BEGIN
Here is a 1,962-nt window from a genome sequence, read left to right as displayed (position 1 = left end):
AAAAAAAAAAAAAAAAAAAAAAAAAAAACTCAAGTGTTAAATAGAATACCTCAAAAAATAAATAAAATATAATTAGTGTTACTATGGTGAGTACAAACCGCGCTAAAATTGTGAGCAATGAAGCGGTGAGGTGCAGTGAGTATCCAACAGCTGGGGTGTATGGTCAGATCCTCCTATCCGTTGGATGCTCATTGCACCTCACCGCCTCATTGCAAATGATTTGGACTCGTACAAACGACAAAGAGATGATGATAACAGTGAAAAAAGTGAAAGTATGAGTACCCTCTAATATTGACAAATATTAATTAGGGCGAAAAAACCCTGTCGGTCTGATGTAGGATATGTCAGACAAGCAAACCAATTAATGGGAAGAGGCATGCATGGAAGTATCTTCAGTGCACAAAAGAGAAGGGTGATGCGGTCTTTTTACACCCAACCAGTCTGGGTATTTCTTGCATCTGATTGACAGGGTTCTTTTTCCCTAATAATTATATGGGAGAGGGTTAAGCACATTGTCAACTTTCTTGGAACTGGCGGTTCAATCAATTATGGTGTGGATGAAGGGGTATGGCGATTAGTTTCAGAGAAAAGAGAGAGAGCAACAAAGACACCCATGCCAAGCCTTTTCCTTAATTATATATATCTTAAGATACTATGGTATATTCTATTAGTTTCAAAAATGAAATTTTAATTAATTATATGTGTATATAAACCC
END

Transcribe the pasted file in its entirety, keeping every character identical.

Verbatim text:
Here is a 1,962-nt window from a genome sequence, read left to right as displayed (position 1 = left end):
AAAAAAAAAAAAAAAAAAAAAAAAAAAACTCAAGTGTTAAATAGAATACCTCAAAAAATAAATAAAATATAATTAGTGTTACTATGGTGAGTACAAACCGCGCTAAAATTGTGAGCAATGAAGCGGTGAGGTGCAGTGAGTATCCAACAGCTGGGGTGTATGGTCAGATCCTCCTATCCGTTGGATGCTCATTGCACCTCACCGCCTCATTGCAAATGATTTGGACTCGTACAAACGACAAAGAGATGATGATAACAGTGAAAAAAGTGAAAGTATGAGTACCCTCTAATATTGACAAATATTAATTAGGGCGAAAAAACCCTGTCGGTCTGATGTAGGATATGTCAGACAAGCAAACCAATTAATGGGAAGAGGCATGCATGGAAGTATCTTCAGTGCACAAAAGAGAAGGGTGATGCGGTCTTTTTACACCCAACCAGTCTGGGTATTTCTTGCATCTGATTGACAGGGTTCTTTTTCCCTAATAATTATATGGGAGAGGGTTAAGCACATTGTCAACTTTCTTGGAACTGGCGGTTCAATCAATTATGGTGTGGATGAAGGGGTATGGCGATTAGTTTCAGAGAAAAGAGAGAGAGCAACAAAGACACCCATGCCAAGCCTTTTCCTTAATTATATATATCTTAAGATACTATGGTATATTCTATTAGTTTCAAAAATGAAATTTTAATTAATTATATGTGTATATAAACCC